Arthritis Home > Foods That Cause Gout

Many people wonder, "Is gout caused by foods?" While there are no foods that cause the condition, there are some foods that can increase a person's chances of developing it, due to being high in purines. A few of these foods include organ meats like liver, brains, and kidneys; and some types of fish and shellfish, including scallops, anchovies, and sardines. Also, for people who already have gout, diet can play a role in causing a gout attack.

An Overview of Foods That Cause Gout Attacks

Gout is a type of arthritis that is caused by high levels of uric acid in the body. Uric acid is a substance that forms from the breakdown of purines. Purines are part of all human tissue, and are also found in many foods. In fact, about 50 percent of the uric acid produced by the body comes from the breakdown of food products.
For people with gout, diet can play a role in causing a gout attack because foods high in purines will increase the amount of uric acid the body makes (see Gout Risk Factors). But what about people without gout? Are there foods that cause gout? The answer is no. However, there are foods that can increase the chances that a person will develop gout. In other words, these foods do not guarantee that by eating them you will get gout, they just increase your chances. These foods are considered gout risk factors.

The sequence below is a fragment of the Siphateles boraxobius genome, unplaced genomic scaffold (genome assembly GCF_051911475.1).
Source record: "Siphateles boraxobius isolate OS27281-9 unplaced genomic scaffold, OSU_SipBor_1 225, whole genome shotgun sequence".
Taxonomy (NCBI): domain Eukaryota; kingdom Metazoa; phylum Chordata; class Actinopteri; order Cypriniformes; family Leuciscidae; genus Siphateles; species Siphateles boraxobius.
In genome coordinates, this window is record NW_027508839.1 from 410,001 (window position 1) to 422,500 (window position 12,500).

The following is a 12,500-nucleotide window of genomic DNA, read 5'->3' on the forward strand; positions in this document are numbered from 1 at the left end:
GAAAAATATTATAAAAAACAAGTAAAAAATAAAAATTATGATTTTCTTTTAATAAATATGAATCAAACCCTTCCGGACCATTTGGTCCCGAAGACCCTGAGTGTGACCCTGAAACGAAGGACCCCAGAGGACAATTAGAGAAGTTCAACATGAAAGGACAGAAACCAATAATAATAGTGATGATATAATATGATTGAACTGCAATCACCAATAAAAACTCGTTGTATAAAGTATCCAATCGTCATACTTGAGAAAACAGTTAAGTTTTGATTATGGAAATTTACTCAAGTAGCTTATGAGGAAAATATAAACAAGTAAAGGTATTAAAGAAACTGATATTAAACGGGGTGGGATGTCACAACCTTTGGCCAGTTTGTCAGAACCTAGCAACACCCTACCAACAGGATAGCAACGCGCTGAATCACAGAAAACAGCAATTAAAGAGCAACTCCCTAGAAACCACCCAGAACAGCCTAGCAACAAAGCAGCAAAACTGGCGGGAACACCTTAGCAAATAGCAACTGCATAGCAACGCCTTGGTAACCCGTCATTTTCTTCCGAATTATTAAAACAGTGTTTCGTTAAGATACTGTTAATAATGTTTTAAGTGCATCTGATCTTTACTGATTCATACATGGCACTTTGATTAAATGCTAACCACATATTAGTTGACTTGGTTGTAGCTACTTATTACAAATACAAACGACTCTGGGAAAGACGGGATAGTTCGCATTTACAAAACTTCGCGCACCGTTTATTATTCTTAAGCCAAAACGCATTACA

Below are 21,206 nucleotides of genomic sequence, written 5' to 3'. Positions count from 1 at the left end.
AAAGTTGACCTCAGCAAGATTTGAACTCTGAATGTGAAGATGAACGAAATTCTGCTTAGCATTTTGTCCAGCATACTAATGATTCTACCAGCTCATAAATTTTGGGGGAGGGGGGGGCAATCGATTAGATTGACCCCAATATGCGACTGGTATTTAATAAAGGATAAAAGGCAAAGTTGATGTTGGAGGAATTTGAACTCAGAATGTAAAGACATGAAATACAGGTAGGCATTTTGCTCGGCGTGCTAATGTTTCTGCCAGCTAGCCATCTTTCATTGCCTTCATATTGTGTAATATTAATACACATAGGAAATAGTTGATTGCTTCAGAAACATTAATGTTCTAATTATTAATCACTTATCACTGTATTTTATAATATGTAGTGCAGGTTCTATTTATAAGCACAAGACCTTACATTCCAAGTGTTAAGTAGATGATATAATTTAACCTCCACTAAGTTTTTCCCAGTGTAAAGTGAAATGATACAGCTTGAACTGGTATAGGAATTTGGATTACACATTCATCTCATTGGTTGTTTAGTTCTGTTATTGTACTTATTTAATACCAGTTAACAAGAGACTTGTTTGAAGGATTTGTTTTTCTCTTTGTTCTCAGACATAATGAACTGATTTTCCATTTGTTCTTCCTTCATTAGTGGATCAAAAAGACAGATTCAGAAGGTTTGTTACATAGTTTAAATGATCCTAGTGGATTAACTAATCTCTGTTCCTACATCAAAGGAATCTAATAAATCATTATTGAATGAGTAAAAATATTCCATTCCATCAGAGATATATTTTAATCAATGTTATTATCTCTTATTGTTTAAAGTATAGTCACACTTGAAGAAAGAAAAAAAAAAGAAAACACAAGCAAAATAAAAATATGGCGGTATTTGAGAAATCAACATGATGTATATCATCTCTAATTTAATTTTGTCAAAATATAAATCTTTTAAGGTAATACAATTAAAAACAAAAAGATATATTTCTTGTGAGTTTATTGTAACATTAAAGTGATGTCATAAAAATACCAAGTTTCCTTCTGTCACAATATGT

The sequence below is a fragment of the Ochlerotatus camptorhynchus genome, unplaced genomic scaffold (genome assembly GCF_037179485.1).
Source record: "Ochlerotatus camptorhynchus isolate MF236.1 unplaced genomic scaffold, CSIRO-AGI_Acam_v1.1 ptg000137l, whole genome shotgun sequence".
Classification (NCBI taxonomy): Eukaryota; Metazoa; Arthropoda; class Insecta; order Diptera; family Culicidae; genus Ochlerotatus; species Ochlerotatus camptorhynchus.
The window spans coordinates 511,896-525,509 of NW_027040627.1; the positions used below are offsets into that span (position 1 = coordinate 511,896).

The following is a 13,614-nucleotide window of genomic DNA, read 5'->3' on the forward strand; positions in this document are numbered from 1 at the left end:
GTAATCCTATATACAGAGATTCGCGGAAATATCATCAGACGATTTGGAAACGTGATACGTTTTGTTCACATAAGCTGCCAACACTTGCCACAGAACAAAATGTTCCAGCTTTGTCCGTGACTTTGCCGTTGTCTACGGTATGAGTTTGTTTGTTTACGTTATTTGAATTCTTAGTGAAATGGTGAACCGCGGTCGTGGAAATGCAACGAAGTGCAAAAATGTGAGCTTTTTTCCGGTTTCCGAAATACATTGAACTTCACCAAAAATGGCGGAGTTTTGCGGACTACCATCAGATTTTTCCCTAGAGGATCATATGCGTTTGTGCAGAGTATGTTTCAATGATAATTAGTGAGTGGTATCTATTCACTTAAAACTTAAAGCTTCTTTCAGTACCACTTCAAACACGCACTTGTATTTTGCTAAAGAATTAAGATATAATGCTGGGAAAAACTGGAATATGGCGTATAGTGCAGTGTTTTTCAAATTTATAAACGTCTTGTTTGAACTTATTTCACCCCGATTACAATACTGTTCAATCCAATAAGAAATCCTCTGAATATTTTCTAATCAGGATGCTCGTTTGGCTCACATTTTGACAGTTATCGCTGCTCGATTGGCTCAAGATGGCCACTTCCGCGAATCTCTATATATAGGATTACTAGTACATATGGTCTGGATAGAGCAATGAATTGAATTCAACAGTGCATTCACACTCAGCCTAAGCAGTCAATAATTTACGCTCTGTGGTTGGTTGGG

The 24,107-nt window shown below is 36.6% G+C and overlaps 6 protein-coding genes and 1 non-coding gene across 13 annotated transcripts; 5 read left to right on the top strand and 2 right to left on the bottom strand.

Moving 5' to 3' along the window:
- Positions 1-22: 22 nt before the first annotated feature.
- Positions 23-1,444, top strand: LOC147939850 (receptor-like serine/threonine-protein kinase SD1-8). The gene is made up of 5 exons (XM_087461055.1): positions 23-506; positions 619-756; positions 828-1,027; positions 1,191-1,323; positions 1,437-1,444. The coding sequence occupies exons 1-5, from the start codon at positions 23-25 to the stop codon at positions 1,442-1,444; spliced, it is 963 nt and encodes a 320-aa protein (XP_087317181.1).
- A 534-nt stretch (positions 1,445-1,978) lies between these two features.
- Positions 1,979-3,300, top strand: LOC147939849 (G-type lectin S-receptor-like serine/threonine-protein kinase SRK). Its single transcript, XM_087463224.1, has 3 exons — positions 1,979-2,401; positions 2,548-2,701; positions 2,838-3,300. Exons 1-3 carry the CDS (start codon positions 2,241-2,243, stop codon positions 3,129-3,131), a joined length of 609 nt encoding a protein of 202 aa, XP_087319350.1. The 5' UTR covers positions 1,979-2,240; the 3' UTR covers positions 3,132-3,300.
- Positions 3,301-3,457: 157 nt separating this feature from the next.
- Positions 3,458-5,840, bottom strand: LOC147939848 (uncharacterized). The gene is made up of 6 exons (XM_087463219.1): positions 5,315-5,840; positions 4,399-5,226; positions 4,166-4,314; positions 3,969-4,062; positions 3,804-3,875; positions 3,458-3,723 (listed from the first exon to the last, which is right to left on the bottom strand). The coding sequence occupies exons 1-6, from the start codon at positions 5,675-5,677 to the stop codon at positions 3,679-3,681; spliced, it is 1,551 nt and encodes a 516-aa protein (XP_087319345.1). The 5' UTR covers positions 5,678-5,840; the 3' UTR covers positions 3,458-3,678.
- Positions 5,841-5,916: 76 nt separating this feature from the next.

What Does the Research Say?

In March, 2004, The New England Journal of Medicine published a study from researchers at Massachusetts General Hospital that looked at various purine-rich foods and high protein intake and their impact on developing gout. What they concluded from this 12-year study is that "higher levels of meat and seafood consumption are associated with an increased risk of gout, whereas a higher level of consumption of dairy products is associated with a decreased risk. Moderate intake of purine-rich vegetables or protein is not associated with an increased risk of gout."
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Last reviewed by: Arthur Schoenstadt, MD
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